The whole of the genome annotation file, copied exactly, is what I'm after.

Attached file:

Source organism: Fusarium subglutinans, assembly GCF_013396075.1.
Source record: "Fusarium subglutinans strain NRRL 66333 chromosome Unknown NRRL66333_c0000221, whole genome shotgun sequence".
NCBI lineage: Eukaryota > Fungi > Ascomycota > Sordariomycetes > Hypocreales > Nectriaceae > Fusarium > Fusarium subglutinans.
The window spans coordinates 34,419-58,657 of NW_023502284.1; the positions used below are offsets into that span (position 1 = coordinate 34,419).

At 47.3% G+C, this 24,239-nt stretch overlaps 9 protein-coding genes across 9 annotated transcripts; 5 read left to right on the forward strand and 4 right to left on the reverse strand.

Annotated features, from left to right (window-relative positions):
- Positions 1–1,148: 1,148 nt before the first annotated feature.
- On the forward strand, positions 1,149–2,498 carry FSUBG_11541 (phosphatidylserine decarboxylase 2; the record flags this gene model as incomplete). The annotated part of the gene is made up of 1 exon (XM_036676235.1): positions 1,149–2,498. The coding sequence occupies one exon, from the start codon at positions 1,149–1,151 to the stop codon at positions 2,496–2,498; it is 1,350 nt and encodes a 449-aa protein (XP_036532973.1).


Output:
Source organism: Fusarium subglutinans, assembly GCF_013396075.1.
Source record: "Fusarium subglutinans strain NRRL 66333 chromosome Unknown NRRL66333_c0000221, whole genome shotgun sequence".
NCBI lineage: Eukaryota > Fungi > Ascomycota > Sordariomycetes > Hypocreales > Nectriaceae > Fusarium > Fusarium subglutinans.
The window spans coordinates 34,419-58,657 of NW_023502284.1; the positions used below are offsets into that span (position 1 = coordinate 34,419).

At 47.3% G+C, this 24,239-nt stretch overlaps 9 protein-coding genes across 9 annotated transcripts; 5 read left to right on the forward strand and 4 right to left on the reverse strand.

Annotated features, from left to right (window-relative positions):
- Positions 1–1,148: 1,148 nt before the first annotated feature.
- On the forward strand, positions 1,149–2,498 carry FSUBG_11541 (phosphatidylserine decarboxylase 2; the record flags this gene model as incomplete). The annotated part of the gene is made up of 1 exon (XM_036676235.1): positions 1,149–2,498. The coding sequence occupies one exon, from the start codon at positions 1,149–1,151 to the stop codon at positions 2,496–2,498; it is 1,350 nt and encodes a 449-aa protein (XP_036532973.1).